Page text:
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UK microchip firms ask government for hundreds of millions





The boss of one of the UK's leading microchip firms is calling for the government to invest "hundreds of millions" in the sector.


Millions of products from cars to washing machines and mobiles rely on microchips also called semiconductors.


Scott White, of Pragmatic Semiconductor, said without a huge funding boost UK firms will go abroad.


The government said it would soon publish its strategy to improve access to skills, facilities and tools.


It comes as a new report says the UK government "must act now to secure the future of the vital UK semiconductor industry".


Mr White, Pragmatic's chief executive, said the government "can't just spend a few tens of millions of pounds" on the semiconductor sector, as "that isn't enough to move the needle".


"It has to be hundreds of millions, or even more than £1bn, to make a substantive difference," he said.


"It is not about unfair subsidies, it is about having a level playing field with other countries around the world."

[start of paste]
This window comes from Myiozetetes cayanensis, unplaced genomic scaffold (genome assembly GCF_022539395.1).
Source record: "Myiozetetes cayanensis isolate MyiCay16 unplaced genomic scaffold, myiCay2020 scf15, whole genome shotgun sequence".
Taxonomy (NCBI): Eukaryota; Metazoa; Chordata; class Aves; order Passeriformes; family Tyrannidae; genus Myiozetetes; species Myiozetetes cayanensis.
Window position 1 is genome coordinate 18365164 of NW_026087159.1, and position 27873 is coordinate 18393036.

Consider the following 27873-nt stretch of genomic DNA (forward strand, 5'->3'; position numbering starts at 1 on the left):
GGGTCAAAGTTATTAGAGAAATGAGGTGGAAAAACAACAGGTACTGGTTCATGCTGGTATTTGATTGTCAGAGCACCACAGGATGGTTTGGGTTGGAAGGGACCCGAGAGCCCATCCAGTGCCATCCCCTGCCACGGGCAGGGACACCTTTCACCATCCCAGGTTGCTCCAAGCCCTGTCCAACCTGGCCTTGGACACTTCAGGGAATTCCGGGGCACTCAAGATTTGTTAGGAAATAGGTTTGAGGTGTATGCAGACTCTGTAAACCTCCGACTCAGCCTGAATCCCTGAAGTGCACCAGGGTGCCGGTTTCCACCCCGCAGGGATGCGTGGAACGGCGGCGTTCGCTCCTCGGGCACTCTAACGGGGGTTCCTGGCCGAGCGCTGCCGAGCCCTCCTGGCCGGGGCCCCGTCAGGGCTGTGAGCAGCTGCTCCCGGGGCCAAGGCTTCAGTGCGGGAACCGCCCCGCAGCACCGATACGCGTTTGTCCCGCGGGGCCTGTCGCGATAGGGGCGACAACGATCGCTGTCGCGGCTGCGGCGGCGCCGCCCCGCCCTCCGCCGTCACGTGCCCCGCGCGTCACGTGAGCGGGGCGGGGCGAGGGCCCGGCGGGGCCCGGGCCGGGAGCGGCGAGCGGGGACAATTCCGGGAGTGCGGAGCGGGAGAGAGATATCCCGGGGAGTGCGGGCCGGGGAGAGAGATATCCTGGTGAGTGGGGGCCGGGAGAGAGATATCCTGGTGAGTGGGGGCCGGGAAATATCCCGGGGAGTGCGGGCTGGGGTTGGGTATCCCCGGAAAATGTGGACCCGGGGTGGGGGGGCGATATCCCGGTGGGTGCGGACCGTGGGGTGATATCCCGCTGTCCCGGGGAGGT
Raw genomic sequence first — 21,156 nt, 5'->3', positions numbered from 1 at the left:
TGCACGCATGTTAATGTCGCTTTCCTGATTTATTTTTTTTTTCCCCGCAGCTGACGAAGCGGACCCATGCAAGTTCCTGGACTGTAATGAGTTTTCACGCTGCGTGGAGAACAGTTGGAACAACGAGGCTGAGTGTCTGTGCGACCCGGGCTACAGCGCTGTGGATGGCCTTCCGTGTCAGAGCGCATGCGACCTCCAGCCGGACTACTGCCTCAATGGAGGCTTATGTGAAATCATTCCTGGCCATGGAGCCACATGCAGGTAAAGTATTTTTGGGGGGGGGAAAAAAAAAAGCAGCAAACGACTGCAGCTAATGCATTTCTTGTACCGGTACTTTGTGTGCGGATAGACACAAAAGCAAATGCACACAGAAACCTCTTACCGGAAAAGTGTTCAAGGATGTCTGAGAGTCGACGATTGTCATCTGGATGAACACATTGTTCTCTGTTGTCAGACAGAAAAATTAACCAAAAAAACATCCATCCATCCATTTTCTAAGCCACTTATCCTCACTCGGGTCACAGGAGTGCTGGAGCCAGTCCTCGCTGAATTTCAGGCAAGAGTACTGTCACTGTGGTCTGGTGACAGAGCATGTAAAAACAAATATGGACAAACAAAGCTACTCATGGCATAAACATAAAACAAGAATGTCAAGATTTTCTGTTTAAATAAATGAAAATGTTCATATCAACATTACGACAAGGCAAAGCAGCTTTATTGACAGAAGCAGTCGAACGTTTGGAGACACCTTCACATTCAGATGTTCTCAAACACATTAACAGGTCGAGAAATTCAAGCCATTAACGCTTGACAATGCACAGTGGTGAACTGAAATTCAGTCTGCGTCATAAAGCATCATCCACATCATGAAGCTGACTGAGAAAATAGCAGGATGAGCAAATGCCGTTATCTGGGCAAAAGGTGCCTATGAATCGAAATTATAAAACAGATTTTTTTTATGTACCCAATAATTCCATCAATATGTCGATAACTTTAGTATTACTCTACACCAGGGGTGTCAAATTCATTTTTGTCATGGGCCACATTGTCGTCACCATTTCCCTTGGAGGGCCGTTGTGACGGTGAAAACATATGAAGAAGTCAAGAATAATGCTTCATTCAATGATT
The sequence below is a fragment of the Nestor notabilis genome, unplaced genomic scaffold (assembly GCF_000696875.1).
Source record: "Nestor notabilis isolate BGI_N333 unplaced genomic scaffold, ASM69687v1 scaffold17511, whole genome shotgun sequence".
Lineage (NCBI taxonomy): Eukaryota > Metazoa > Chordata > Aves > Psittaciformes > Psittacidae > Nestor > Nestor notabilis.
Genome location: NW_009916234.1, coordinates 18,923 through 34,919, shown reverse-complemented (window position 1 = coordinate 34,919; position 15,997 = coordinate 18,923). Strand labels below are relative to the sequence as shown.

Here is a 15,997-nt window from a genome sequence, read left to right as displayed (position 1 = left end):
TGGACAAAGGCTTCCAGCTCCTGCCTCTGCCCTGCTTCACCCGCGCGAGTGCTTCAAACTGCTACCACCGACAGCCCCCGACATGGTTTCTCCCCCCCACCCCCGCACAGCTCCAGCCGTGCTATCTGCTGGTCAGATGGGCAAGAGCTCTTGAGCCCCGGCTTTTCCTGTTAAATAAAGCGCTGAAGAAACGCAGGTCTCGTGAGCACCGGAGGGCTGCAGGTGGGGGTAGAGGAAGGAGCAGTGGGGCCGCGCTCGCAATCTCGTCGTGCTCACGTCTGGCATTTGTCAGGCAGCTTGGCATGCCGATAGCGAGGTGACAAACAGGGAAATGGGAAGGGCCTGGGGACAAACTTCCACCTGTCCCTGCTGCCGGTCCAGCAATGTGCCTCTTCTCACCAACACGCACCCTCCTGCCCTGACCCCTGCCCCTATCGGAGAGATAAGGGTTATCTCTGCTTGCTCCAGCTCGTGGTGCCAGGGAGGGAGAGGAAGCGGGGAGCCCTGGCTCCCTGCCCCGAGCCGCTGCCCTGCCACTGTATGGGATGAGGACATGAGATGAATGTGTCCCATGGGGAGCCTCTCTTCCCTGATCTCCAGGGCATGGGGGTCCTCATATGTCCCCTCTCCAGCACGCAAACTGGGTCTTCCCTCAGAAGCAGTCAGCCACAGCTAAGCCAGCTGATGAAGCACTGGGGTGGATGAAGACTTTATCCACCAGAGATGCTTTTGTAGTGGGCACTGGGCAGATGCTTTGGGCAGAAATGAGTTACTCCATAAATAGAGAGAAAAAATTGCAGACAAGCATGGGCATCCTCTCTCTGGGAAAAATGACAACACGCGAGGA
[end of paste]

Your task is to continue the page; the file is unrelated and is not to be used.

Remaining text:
Mr White said that other governments were "investing substantially" in their microchip industries, and that the UK had to follow suit.


Pragmatic Semiconductor employs 200 people across its headquarters in Cambridge and at two production sites in Country Durham.


Mr White added that while the company wanted to keep manufacturing in the UK, "that only makes sense if the economies are justified compared to elsewhere".


A joint report published on Thursday by the Institute of Physics (IOP) and the Royal Academy of Engineering (RAE) found "skills shortages, high costs and low public awareness threaten the UK's position in the vital semiconductor race".


The study follows a global shortages of microchips in recent years temporarily halted production of everything from games consoles to cars.


The IOP and RAE are calling for financial support for the sector in the UK.


They also want to see more children encouraged to study sciences at school, to help increase the number of qualified potential employees, and highlighting the importance of the sector.


The report - entitled UK Semiconductor Challenges and Solutions - also calls for the government to release its long-awaited national semiconductor strategy. This has now been two-years in the making.


The IOP's director of science, innovation and skills, Louis Barson, said the UK cannot simply rely on importing the microchips it needs.


He said: "We need a strong homegrown semiconductor industry, and that is critical to our economic security and physical security."

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